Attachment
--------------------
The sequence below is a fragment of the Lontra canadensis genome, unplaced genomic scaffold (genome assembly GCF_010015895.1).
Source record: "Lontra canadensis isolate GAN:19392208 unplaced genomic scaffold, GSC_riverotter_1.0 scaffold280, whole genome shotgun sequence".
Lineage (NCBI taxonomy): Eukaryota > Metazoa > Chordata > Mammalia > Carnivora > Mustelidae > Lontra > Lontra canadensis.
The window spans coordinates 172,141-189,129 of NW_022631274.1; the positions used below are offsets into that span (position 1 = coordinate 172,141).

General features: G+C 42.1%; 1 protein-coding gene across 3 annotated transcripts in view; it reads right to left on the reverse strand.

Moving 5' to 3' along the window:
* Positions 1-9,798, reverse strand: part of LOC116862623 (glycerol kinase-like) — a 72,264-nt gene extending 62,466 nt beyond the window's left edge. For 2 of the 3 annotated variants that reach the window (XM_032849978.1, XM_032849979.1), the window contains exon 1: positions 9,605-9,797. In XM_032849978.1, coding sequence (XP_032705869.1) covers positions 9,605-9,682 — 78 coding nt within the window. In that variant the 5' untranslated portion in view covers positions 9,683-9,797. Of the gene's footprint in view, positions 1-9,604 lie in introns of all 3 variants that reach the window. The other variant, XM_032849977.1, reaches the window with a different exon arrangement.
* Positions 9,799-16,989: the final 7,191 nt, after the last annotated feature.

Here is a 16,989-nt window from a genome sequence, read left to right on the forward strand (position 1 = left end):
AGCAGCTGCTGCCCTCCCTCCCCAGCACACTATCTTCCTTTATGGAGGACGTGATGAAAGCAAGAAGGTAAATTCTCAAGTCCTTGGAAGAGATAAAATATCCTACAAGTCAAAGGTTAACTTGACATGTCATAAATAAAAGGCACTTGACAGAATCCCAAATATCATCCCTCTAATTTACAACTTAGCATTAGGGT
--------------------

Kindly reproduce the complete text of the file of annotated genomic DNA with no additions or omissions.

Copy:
The sequence below is a fragment of the Lontra canadensis genome, unplaced genomic scaffold (genome assembly GCF_010015895.1).
Source record: "Lontra canadensis isolate GAN:19392208 unplaced genomic scaffold, GSC_riverotter_1.0 scaffold280, whole genome shotgun sequence".
Lineage (NCBI taxonomy): Eukaryota > Metazoa > Chordata > Mammalia > Carnivora > Mustelidae > Lontra > Lontra canadensis.
The window spans coordinates 172,141-189,129 of NW_022631274.1; the positions used below are offsets into that span (position 1 = coordinate 172,141).

General features: G+C 42.1%; 1 protein-coding gene across 3 annotated transcripts in view; it reads right to left on the reverse strand.

Moving 5' to 3' along the window:
* Positions 1-9,798, reverse strand: part of LOC116862623 (glycerol kinase-like) — a 72,264-nt gene extending 62,466 nt beyond the window's left edge. For 2 of the 3 annotated variants that reach the window (XM_032849978.1, XM_032849979.1), the window contains exon 1: positions 9,605-9,797. In XM_032849978.1, coding sequence (XP_032705869.1) covers positions 9,605-9,682 — 78 coding nt within the window. In that variant the 5' untranslated portion in view covers positions 9,683-9,797. Of the gene's footprint in view, positions 1-9,604 lie in introns of all 3 variants that reach the window. The other variant, XM_032849977.1, reaches the window with a different exon arrangement.
* Positions 9,799-16,989: the final 7,191 nt, after the last annotated feature.

Here is a 16,989-nt window from a genome sequence, read left to right on the forward strand (position 1 = left end):
AGCAGCTGCTGCCCTCCCTCCCCAGCACACTATCTTCCTTTATGGAGGACGTGATGAAAGCAAGAAGGTAAATTCTCAAGTCCTTGGAAGAGATAAAATATCCTACAAGTCAAAGGTTAACTTGACATGTCATAAATAAAAGGCACTTGACAGAATCCCAAATATCATCCCTCTAATTTACAACTTAGCATTAGGGT